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Sunday, March 3, 2024
The Observer

Desire, Caroline Polachek wants to turn into you


Caroline Polachek’s sophomore solo album, “Desire, I Want to Turn Into You,” has a song for everyone — “White Lotus” season two fans, students studying abroad in Greece and Rome, enjoyers of long drives by the beach and anybody who has looked into somebody else’s eyes and wondered what they were thinking.

It’s the intellectual pop album of the summer. Written at the base of Mount Etna in Sicily, the album’s atmosphere reflects the place of its conception. The scope is both expansive like the glittering Mediterranean Sea and foreboding like a volcanic explosion. It’s the euphoria of love and the shadow of heartbreak. And, I bet it’ll be playing on your car radio approximately five to six months from now. 

Polachek is like a siren beckoning you to her summer oasis in the album opener, “Welcome to My Island.” Her crisp and soaring wail as she sings, “Desire / I wanna turn into you,” is punctured by backup vocals that feel like a wave and squawking seagulls. The song feels like running into the arms of your lover on the beach. Then, the scope snaps back to Polachek as her voice goes from lyrical to rhythmic, rapping “Go forget the rules and forget your friends / Just you and your reflection.” Her bel canto operatic training and indie-pop lyricism help her hit soaring notes as she introduces listeners to the expanse of the album: Here’s my island where I am totally in charge, yet totally isolated. Here’s how desire can make you selfish.

From the opening, Polachek grapples with the dynamics of desire and the self. In the last song of the album, “Billions,” she highlights the messiness of selfishly wanting things and selflessly wanting people (if that’s even possible). Lines like “Hand it over, broker / Give me the closure” and “Cornucopeiac / Yeah, my cup overfloweth” evoke excess (“XS”) and abundance, physical sensuality at its finest. The bass and Polachek’s angelic voice — the only two constants in the beginning — get crowded out by a wild electric guitar and a children’s choir singing, “Oh, I never felt so close to you!” The transition suggests that desire is the driving force behind both greed and charity.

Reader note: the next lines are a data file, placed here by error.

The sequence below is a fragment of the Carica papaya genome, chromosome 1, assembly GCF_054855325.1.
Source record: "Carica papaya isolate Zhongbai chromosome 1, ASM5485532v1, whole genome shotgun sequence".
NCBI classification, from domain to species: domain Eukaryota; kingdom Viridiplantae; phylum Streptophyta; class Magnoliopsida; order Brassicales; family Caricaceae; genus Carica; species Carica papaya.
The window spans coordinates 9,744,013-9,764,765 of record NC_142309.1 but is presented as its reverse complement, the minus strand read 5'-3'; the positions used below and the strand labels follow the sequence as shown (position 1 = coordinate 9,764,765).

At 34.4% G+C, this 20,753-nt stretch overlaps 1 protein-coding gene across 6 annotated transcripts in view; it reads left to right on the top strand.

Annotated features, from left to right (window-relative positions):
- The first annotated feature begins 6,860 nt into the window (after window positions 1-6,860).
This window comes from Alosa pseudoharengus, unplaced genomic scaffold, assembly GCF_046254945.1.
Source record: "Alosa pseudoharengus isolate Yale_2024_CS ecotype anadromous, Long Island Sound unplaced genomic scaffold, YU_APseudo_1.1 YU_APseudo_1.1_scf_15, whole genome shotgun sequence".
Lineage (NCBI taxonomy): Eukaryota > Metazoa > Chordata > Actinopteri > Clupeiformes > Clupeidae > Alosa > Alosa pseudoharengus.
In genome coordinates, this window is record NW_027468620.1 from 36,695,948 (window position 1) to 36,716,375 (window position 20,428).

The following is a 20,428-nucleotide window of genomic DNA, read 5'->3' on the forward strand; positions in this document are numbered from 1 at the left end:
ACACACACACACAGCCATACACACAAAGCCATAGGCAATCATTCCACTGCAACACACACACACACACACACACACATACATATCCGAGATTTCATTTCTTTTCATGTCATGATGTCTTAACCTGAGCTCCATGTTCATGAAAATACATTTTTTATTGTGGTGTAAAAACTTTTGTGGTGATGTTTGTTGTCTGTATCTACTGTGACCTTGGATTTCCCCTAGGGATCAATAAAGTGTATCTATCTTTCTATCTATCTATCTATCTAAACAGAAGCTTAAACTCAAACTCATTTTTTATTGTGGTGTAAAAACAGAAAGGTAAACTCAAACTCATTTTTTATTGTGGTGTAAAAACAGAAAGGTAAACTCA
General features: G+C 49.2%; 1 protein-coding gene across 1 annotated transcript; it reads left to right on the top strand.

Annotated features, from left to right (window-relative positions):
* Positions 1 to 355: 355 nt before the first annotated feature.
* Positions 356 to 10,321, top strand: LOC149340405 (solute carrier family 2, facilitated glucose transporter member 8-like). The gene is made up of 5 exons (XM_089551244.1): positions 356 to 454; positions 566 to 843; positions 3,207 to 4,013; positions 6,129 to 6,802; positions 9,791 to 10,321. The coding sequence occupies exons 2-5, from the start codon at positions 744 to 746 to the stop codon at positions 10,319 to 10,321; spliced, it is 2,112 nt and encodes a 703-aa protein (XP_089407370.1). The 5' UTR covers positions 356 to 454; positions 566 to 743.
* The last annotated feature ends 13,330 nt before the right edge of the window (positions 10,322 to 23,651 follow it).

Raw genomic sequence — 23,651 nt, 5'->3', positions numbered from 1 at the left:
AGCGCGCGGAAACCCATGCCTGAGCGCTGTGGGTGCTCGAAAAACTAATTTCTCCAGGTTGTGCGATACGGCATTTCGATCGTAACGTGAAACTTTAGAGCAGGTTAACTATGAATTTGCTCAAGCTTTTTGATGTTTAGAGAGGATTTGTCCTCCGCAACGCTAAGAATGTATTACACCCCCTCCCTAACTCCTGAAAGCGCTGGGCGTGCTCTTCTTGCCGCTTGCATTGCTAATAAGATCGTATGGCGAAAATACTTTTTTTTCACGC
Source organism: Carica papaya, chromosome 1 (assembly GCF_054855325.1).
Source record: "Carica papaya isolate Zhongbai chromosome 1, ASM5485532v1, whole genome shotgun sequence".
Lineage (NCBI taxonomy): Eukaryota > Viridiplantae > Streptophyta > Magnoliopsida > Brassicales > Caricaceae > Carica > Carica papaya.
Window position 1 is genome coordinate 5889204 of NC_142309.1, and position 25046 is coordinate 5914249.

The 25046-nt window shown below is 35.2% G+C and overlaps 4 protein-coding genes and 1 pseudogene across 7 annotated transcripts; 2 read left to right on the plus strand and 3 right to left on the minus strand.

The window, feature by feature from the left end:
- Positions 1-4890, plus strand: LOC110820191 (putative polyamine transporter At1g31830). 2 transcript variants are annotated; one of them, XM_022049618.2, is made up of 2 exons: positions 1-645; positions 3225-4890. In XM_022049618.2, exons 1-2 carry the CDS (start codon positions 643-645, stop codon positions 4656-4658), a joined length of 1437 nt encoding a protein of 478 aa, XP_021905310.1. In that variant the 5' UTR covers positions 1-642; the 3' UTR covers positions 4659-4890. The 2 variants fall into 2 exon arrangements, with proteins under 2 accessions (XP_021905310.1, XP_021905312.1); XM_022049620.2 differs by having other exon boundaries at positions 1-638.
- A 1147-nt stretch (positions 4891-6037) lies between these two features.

In “Blood and Butter,” she asks how far this “desire as charity” thing can go. It’s selflessness to the most extreme. Polachek wants to abandon her body and become her lover, singing, “Say you want to show me a place / The place is here, the here inside you,” and “Oh I get / Closer than your new tattoo.” It’s body horror posed as the peak of romance. Throughout the song, Polachek’s voice switches from rhythmic and low to lyrical and soaring, reflecting the pain and pleasure that come from letting yourself get swept away by a new relationship. As she sings, “Look at how I forget who I was / Before I was the way I am with you,” I wonder if the pleasure of desire is worth the pain of losing yourself. 

Oh, the song also features bagpipes.

“Blood and Butter” is the thesis of the album. It’s about the difficulty of human connection. No matter what we do, we will never know what another person is thinking, even if Polachek can climb into her lover’s skin. “Blood and Butter” is about the delusion of thinking you can get that close to somebody, to know them better than you know yourself. “Blood and Butter” is desire. No matter how close you are, you can never get close enough; if you do, it comes at a price. As Cat Zhang from Pitchfork Magazine says in her (much more poignant) review of the album, “Being close to is still not the same as being subsumed by, having turned into. So we nudge and nudge and nudge, never quite reaching fulfillment, longing until the end.” 

If “Blood and Butter” is desire, “I Believe” pushes past it and becomes something more like love. Written for her late friend Sophie, who passed away in 2021, the song serves as both a celebratory memorial and a joyous assertion that love will persevere. Dramatic synth noises that sound fit for a Wii combat video game make it seem like Polachek is ready to fight to defend her belief, too. Even her foreboding lyrics like “Violent love, feel my embrace, oh” sound more optimistic: “Fall in love, feel my embrace, oh.” She sings about seeing her friend again despite the circumstances, “I don’t know, but I believe / We’ll get another day together.” Desire, in this case, is perseverance, is grief, is love. 

She says it’s a miracle that “You made it home / With silver string unbroken,” referring to the mythological silver chord that connects the higher self and the physical body. She is surprised that her desire hasn’t consumed her completely. She’s still intact. It’s a joyous celebration about staying true to herself and the truest love of her life — her art. 

Released on Valentine’s Day, “Desire, I Want To Turn Into You” is a banger of an album that’s been on repeat on my headphones for the last week, and I don't think I will get tired of it soon. With Polachek’s impressive vocals and precise artistic vision, this release might go down as album of the year and it’s only February.

Album: “Desire, I Want to Turn Into You”

Artist: Caroline Polachek

Label: Perpetual Novice

If you like: Rina Sawayama, Sophie

Shamrocks: 4/5